A study conducted in 1990, showed that fish in San Diego Bay contained elevated levels of mercury (as well as arsenic and polychlorinated biphenyls) (San Diego County Department of Environmental Health, 1990). Despite this, in a survey conducted in 2005, many fishermen (61%) reported that they continue to consume fish caught from the Bay (Environmental Health Coalition, 2005). In a recent fish consumption advisory notice from the OEHHA (2018), they have advised that fifteen species of fish from the San Diego Bay should be consumed with strict limits and actions. Of the fifteen species, the leopard shark contained the highest level of mercury (1018 ppb) and the diamond turbot contained the least amount of mercury (22 ppb) (OEHHA,2018). In July of 2018, OEHHA issued an updated fish advisory for San Diego Bay based on levels of both mercury and PCBs in fish. Based on mercury levels, the advisory cautioned “When consuming fish from the San Diego Bay, women ages 18-45 and children ages 1- 17 should not eat barred sand bass, Pacific chub mackerel, sharks, shiner perch, spotted sand bass, top smelt, or yellowfin croaker.”
It is believed that low-income individuals, as well as homeless populations around the Bay, are dependent upon the fish and shellfish caught from San Diego Bay as their primary food source (Chad Loflin, personal communication, May 26, 2017). Therefore, it is increasingly important to consider the possible health risks that could affect these populations that may be consuming Hg-contaminated fish and shellfish from San Diego Bay.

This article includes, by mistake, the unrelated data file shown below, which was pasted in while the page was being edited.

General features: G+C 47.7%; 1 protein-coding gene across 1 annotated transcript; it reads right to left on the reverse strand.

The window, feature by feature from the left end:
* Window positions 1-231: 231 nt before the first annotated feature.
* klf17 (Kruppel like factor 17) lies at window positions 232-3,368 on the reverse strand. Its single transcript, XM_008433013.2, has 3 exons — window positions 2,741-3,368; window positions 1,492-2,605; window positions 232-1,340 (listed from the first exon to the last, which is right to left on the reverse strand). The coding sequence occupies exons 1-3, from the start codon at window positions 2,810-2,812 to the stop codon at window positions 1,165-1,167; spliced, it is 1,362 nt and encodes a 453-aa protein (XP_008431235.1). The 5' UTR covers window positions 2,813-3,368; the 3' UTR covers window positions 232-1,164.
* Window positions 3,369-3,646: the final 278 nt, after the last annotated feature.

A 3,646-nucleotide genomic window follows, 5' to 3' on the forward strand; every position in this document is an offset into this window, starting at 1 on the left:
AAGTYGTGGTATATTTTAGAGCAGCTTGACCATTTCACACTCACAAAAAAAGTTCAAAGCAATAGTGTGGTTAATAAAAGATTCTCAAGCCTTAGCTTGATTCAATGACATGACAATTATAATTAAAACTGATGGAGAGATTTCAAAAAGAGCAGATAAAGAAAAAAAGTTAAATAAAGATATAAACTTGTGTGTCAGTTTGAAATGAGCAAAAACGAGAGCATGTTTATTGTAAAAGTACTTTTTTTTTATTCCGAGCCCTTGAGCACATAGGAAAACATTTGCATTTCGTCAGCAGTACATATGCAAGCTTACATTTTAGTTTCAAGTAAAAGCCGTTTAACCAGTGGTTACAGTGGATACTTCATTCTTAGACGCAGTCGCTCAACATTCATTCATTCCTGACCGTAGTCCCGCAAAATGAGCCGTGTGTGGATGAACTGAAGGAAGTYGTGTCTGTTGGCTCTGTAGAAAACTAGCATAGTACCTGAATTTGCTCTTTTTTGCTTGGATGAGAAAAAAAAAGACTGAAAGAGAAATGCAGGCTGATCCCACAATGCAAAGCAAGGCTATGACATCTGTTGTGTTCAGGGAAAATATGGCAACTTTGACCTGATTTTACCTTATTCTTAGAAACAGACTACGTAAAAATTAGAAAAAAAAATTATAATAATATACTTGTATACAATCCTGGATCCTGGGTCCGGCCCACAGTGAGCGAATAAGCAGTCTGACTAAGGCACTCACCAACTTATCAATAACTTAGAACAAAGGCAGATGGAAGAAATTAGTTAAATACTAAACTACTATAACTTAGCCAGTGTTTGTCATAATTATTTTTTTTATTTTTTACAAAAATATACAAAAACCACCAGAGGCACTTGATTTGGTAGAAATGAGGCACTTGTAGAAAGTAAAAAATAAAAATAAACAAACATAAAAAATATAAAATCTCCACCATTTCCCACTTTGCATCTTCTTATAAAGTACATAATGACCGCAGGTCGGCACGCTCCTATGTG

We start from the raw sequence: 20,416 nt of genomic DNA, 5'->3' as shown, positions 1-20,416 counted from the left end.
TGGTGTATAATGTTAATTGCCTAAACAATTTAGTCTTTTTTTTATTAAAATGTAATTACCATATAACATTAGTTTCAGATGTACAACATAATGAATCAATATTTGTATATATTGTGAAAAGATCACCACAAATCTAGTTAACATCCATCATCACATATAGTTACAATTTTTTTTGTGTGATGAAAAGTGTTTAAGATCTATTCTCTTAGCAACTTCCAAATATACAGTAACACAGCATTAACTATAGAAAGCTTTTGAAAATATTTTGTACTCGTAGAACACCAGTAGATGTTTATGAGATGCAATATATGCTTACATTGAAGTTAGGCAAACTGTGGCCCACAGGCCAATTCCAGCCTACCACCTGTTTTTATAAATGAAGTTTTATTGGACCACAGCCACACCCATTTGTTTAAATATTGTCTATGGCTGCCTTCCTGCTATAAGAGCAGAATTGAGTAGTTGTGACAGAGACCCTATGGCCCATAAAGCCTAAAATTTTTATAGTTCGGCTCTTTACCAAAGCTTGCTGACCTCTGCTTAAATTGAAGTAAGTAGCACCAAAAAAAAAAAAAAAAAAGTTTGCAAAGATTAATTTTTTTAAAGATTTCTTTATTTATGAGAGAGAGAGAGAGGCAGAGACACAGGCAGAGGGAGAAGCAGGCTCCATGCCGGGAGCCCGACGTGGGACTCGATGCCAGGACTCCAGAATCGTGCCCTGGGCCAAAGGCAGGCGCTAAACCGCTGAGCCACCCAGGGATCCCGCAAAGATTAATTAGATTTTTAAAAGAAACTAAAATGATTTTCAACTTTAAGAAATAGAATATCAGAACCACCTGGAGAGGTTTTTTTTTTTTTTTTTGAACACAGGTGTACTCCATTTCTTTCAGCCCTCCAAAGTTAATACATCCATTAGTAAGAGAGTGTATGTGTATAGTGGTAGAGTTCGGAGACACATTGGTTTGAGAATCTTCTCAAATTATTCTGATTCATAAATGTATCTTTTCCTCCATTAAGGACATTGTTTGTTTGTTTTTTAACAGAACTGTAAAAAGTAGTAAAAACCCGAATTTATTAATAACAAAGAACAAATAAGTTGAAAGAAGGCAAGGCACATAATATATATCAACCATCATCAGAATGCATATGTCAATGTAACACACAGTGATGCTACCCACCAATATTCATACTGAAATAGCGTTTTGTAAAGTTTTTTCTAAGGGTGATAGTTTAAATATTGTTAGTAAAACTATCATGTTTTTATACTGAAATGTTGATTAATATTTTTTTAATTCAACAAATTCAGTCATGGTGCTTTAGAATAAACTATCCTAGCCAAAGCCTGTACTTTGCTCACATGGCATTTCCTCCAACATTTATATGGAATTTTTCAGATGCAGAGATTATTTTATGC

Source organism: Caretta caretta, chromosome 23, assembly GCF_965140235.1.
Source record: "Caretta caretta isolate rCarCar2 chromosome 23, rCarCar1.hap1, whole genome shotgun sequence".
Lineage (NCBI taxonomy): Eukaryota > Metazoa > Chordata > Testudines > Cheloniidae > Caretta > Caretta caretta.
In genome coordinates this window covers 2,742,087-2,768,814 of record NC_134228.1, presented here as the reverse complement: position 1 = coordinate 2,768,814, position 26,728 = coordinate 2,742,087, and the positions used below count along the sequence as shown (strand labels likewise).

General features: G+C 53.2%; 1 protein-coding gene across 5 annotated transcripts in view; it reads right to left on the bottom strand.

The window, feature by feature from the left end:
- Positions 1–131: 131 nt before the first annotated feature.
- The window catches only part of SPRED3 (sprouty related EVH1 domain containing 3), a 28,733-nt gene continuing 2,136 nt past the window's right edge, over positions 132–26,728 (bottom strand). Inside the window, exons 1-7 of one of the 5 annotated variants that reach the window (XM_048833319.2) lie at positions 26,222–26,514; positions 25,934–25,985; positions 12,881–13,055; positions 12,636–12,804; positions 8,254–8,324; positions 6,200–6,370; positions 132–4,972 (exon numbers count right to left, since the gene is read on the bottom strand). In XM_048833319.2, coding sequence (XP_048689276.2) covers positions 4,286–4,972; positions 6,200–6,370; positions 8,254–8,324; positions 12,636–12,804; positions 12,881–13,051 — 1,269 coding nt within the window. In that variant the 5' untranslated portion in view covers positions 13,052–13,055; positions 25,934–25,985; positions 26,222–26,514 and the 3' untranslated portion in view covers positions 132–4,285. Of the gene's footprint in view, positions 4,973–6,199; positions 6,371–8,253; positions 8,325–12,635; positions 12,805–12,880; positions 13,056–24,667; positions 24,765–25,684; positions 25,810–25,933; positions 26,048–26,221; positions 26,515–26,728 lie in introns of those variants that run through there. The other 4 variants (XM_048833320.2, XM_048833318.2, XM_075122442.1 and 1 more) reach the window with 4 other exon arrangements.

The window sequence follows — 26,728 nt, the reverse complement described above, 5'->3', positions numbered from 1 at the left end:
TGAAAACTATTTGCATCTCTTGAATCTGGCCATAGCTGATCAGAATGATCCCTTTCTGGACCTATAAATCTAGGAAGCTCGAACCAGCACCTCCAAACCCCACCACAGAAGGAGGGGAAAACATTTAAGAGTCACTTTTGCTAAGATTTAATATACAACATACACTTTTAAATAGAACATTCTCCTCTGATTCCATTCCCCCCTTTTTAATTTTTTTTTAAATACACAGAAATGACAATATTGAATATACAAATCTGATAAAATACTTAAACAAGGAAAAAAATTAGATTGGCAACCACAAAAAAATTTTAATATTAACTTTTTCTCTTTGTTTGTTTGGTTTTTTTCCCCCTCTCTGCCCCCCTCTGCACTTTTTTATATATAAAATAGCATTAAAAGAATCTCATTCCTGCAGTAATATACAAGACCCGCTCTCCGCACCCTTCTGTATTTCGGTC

In recent years, the Pacific oyster (Crassostrea Gigas), was introduced into San Diego Bay during the late 1990s (Crooks, 1998). These oysters originated from Asia but have successfully invaded North America, South America, Europe, Africa, and Australasia (Ruesink et al. 2005). They are typically found adhered to rocks in shallow subtidal areas with depths no greater than 15 meters (National Introduced Marine Pest Information System (NIMPIS), 2002). C. gigas are filter feeders, indicating that they ingest protozoa, bacteria, detritus, larvae of other invertebrate animals, and a variety of diatoms that are present in their environment (Nehring, 2011). Currently, there hasn’t been official documentation of San Diegans harvesting and consuming these oysters from San Diego Bay, but there is evidence of scarring, this is an indication of oysters being harvested (Chad Loflin, personal communication, July 31, 2018). Although several monitoring programs; such as the San Diego Bay Regional Harbor Monitoring Program (Port of San Diego) (San Diego Water Board (SDRWB, 2017), Bight Regional and Regional Harbor Monitoring Programs (SCCWRP) (SDRWB, 2017), and City of San Diego Shallow Water Habitat Survey (SDRWB, 2017), have documented the levels of mercury in fish San Diego Bay and the associated health risk from such fish consumption, there is a dearth of studies conducted on shellfish consumption, especially on oysters. Part of the reason for this is because these oysters are not native to the San Diego Bay, and invaded only recently. However, the current utilization of San Diego Bay for recreational and subsistence harvesting of shellfish from San Diego Bay, in combination with a lack of data regarding levels of Hg in the Pacific oyster from the Bay, has created a pressing need for information on both the levels of mercury in these shellfish and the associated risk for consumption.